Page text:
January 1, 10:41 am | [comment link]
13. libraryjim wrote:

a) I didn’t mention the name of the school because it’s not important.  We home-schooled a bit because the quality of public schools is so wretched, that when we found a school that is actually good we want to hold on to that for him. Is that so wrong? And it’s not a better job, it’s A job.

b) I sympathize with anyone looking for a job in this market.  But notice, this couple has a MILLION DOLLAR HOUSE, another in another city and investment properties. How much sympathy do they need?  I have ONE house, worth MUCH less than $1 mil, no investments, but, a blessing! no debt either and some savings, and I was just looking to rent and found it impossible on a offered $38,000 salary, of which I wouldn’t see a paycheck for two weeks after starting work.

c) Larry, I could use the money, 100,000 could keep us going for quite a few years, at my previous salary fo 38,000.  But, really, I’d rather work for my keep rather than accept a ‘hand-out’ from the government—local, state or federal.

d) anything that keeps the divorce rate down can’t be all bad.  If there is abuse involved, then there are agencies in place to provide emergency shelter and job training. 

e) Cigs girl, I sincerely hope that you aren’t either clergy or a social worker/counsellor. Your response is as devoid of empathy/sympathy as you accuse everyone else, and was just plain snarky and mean.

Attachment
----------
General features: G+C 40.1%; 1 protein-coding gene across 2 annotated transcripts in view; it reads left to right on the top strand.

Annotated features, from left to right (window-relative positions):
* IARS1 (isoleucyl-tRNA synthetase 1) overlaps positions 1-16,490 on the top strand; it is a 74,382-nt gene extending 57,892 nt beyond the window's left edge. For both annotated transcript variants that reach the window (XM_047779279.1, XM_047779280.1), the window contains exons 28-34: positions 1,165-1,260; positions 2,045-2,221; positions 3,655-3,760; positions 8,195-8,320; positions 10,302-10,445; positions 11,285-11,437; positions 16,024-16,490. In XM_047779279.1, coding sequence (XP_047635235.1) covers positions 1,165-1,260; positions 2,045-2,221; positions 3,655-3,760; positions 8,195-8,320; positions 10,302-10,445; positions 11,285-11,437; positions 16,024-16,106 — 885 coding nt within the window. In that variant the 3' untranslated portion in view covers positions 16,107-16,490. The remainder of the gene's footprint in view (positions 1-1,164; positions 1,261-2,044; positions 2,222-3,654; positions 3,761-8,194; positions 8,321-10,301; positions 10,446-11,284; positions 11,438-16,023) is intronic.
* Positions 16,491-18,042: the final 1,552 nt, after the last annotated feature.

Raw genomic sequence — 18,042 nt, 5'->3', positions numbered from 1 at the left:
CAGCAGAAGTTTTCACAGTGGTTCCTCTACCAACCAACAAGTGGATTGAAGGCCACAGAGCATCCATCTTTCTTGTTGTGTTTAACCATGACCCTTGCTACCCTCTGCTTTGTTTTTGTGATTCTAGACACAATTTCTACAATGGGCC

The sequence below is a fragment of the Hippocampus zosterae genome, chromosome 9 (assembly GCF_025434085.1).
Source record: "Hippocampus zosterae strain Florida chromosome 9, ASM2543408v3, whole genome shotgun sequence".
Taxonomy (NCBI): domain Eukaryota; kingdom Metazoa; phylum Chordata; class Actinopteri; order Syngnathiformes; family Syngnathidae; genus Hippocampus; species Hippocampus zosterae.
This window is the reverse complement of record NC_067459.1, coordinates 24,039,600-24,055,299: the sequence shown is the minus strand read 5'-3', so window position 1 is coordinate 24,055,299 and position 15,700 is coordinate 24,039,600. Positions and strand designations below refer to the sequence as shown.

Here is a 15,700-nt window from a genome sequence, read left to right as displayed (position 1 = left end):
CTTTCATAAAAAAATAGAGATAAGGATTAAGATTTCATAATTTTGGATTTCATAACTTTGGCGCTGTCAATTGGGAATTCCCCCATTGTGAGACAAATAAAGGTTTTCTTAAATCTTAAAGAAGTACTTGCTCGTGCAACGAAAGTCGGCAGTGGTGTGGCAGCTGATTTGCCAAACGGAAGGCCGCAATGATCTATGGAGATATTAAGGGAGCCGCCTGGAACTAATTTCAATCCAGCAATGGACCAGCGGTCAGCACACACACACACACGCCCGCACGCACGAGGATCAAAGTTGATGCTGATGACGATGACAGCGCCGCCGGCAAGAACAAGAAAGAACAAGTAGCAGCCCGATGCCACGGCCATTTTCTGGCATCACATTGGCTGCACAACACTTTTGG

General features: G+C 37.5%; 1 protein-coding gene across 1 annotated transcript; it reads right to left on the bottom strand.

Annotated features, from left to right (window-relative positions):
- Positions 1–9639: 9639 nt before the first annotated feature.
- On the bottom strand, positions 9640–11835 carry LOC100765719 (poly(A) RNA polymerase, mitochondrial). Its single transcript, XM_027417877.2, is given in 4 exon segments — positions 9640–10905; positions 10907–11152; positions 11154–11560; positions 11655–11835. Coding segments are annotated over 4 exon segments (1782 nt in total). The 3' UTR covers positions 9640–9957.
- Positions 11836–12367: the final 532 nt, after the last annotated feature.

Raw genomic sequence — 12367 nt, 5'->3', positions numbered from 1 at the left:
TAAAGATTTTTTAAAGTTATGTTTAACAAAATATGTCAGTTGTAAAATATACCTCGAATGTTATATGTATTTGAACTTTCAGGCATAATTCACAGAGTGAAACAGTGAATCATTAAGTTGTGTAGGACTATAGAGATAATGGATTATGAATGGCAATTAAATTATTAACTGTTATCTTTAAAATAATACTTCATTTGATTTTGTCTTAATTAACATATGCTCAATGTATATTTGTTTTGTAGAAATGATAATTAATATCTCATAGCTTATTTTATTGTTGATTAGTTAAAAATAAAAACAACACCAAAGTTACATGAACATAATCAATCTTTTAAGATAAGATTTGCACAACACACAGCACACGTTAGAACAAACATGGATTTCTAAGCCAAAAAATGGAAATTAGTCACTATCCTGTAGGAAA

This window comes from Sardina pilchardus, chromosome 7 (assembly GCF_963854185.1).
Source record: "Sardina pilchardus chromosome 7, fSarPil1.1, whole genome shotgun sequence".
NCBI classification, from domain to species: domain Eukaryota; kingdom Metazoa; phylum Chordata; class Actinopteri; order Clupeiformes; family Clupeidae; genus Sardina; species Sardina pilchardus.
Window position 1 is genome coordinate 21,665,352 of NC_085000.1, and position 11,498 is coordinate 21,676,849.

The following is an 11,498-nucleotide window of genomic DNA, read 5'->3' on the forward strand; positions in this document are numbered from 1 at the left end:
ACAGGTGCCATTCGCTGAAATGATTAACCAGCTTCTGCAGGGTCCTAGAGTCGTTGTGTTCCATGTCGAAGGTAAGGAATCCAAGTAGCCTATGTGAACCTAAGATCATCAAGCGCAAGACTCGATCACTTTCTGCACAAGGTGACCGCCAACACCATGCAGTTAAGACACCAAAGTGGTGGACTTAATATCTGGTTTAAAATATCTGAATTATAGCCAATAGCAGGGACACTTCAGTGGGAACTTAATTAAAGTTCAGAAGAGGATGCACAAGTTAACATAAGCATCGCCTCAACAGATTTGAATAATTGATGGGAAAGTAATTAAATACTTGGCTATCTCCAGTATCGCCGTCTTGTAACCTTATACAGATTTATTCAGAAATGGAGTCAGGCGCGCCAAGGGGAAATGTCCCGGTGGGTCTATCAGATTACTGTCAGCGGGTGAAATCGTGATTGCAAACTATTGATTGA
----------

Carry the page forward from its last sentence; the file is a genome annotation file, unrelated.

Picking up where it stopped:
Wishing all a Peaceful New Year in His Name
Jim Elliott <><
Florida

January 1, 12:33 pm | [comment link]
14. Larry Morse wrote:

#13,it was just an example, that 100G. I don’t want a 100g handout either, but I tell you what, such a gift would fix the economy faster and more efficiently than anything the gov is handing out now. Since when has handing fortunes to the rich ever done anything except make the rich richer - maybe even owning two BIG houses and a lot of investment properties?  L

January 1, 1:07 pm | [comment link]
15. libraryjim wrote:

Larry,
OK, I see what you are saying.  And I agree.

Peace to you this day!
JE <><

January 1, 1:13 pm | [comment link]
16. Laura R. wrote:

Peace to you too, libraryjim; my hopes and prayers are with you for a good resolution to your employment situation.

January 1, 2:41 pm | [comment link]
17. Byzantine wrote:

Comment responding to #8 deleted by elf.

January 2, 10:29 am | [comment link]
18. The_Elves wrote:

Thank you, Byzantine.

January 2, 6:04 pm | [comment link]